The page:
The output of comparator stage 18 is also connected to leading edge detector 51 and is connected via inverter 50 to trailing edge detector 33 in FIG. 5a. As will be described in greater detail further in the specification, leading edge detector is used to place latches 56, 59, 60 and 22 in a reset state, thereby enabling these latches to thereafter store the comparison decision output of a corresponding one of comparators 47, 48, 49 and 20. Trailing edge detector 33 detects when the output of comparator 18 goes low indicating that there is no longer a match between the contents of decade divider 39 and thumbwheel switch 19. In the particular example being described herein, the decimal three was entered onto switch 19, so when decade divider 39 reaches the count of four the output of comparator 18 goes low. This occurs after the time difference of arrival measurement has been made, so does not interfere with the operation of other circuitry in my receiver. More particularly, when the output of comparator 18 goes low this transition is detected by trailing edge detector 33 which applies a signal to input PR of counter control 23 which responds thereto to energize output R stopping counting and resetting all the decade divier stages of counter/divider 17 to zero. This occurs prior to the receipt of the next pulse train from the master station so it prepares counter/divider 17 for this event.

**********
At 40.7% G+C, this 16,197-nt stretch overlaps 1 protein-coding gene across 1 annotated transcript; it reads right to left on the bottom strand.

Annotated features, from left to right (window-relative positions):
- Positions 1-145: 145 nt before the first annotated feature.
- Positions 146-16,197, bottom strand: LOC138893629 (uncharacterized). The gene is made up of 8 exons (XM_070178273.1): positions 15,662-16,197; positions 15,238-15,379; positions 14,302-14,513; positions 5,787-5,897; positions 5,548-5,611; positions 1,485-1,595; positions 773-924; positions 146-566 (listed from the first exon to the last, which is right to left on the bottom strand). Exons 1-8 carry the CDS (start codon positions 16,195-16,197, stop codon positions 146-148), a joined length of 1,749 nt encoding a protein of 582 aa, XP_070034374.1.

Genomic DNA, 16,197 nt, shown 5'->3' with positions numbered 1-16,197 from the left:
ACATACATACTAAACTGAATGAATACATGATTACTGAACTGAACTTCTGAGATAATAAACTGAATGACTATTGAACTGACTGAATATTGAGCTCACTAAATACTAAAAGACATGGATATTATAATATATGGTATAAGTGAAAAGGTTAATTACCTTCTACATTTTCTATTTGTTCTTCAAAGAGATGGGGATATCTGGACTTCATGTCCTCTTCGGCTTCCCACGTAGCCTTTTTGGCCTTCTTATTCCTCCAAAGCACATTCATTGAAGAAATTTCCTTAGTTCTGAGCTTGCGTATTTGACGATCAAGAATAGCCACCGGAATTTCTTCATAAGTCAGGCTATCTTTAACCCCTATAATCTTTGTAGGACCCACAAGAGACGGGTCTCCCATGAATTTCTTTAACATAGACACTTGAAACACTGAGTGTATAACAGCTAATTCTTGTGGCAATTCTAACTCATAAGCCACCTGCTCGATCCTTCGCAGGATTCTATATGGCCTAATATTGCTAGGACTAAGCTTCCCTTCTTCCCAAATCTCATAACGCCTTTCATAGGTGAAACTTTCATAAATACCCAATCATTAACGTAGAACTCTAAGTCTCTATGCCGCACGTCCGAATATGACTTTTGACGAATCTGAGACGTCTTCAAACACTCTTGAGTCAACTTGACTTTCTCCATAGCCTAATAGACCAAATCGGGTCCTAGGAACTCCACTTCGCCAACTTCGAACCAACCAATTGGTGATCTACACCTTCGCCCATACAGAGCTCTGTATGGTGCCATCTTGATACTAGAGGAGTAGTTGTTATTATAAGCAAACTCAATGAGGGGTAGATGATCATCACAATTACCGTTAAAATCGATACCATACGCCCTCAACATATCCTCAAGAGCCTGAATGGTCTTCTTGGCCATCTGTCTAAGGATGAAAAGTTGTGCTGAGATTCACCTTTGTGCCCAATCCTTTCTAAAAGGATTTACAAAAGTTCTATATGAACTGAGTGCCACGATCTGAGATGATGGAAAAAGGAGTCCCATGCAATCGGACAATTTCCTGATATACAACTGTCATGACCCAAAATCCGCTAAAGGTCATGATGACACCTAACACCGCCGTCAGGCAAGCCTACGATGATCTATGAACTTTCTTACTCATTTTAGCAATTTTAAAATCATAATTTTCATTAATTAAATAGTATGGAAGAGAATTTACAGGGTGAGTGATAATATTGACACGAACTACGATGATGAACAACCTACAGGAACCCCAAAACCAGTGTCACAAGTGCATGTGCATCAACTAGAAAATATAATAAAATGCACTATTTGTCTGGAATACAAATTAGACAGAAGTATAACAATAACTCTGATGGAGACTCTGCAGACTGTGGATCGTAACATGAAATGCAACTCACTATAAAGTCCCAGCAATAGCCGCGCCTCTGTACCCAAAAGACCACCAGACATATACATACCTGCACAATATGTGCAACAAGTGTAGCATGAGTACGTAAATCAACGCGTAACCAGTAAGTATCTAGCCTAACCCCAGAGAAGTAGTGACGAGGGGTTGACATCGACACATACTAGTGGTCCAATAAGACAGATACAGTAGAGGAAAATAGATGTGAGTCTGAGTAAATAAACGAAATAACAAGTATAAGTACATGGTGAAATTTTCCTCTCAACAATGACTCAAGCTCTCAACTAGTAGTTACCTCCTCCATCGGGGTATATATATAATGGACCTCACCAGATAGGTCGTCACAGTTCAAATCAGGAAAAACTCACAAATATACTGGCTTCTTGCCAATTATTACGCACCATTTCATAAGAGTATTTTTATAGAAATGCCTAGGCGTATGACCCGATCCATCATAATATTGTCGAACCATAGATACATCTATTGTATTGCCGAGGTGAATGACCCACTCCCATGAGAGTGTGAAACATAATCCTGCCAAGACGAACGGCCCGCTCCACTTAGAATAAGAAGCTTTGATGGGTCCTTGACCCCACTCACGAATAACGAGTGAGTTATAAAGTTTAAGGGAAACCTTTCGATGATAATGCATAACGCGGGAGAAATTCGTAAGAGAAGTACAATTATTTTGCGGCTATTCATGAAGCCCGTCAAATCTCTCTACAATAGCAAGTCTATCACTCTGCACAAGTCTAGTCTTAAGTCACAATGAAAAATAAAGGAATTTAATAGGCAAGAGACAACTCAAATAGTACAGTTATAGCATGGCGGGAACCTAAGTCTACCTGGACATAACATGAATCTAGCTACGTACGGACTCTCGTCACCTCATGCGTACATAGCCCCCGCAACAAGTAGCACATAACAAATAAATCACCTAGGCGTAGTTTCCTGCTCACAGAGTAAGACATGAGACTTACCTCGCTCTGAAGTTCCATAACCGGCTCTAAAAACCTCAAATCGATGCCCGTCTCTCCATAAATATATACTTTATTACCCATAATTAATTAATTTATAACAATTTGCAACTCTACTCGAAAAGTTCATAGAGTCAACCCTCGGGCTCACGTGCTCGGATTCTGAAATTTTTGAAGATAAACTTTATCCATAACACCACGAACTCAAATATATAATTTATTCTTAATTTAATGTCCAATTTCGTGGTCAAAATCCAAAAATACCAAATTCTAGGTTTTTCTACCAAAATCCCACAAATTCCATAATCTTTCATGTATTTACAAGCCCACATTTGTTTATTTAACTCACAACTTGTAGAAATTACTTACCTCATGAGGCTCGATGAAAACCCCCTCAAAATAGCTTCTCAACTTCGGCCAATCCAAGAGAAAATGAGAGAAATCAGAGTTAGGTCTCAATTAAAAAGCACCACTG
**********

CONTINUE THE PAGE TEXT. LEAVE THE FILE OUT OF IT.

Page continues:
Comparators 18, 20 and 46 through 49 are commercially available Fairchild 924 5-bit comparators. These comparators have two sets of binary coded decimal (BCD) inputs as previously described and have three outputs. Only one of these three outputs can be energized at any single time. The first output indicates if one of the two inputs is numerically higher than the other input, while the second input indicates if the second input is numerically lower than the second input, and the third output indicates if the two inputs are numerically equal. These three outputs are shown as the three leads from each of comparators 47, 48 49 and 20 and going respectively to latch circuits 56, 59, 60 and 22. These last named latch circuits are used to store one of the three comparator outputs at the moment in time that the third zero crossing of the fifth pulse from the selected secondary LORAN-C station is received.

As latches 56, 59, 60 and 22 are all identical, only the details of latch 56 are shown in detail in FIG. 5b. Latch 56 includes flip-flops 53, 54 and 55, OR gates 57 and 58, and LED lamps HI-1 and LO-1 which are on the front panel of my LORAN-C receiver and used to indicate to the operator of the receiver when the manual settings of switches 62, 63, 64 and 21 indicate the correct time difference of arrival information. Flip-flop 53 is used to store the indication from comparator 47 that a setting of switch 62 is too high, while flip-flop 54 is used to store the output from comparator 47 that the setting of switch 62 is correct, and flip-flop 55 is used to store the output from comparator 47 indicating that the setting of switch 62 is too low. That is, the information stored on flip-flop 53 is the output from comparator 47 that indicates that the decimal number keyed up on switch 62 is numerically higher than the number in decade divider stage 41. Flip-flop 54 is used to store the information from comparator 47 that the number setting of switch 62 is numerically equal to the number in decade divider 41, and flip-flop 45 is used to store the output information from comparator 47 that the number setting of switch 62 is lower than the number appearing in decade divider 41.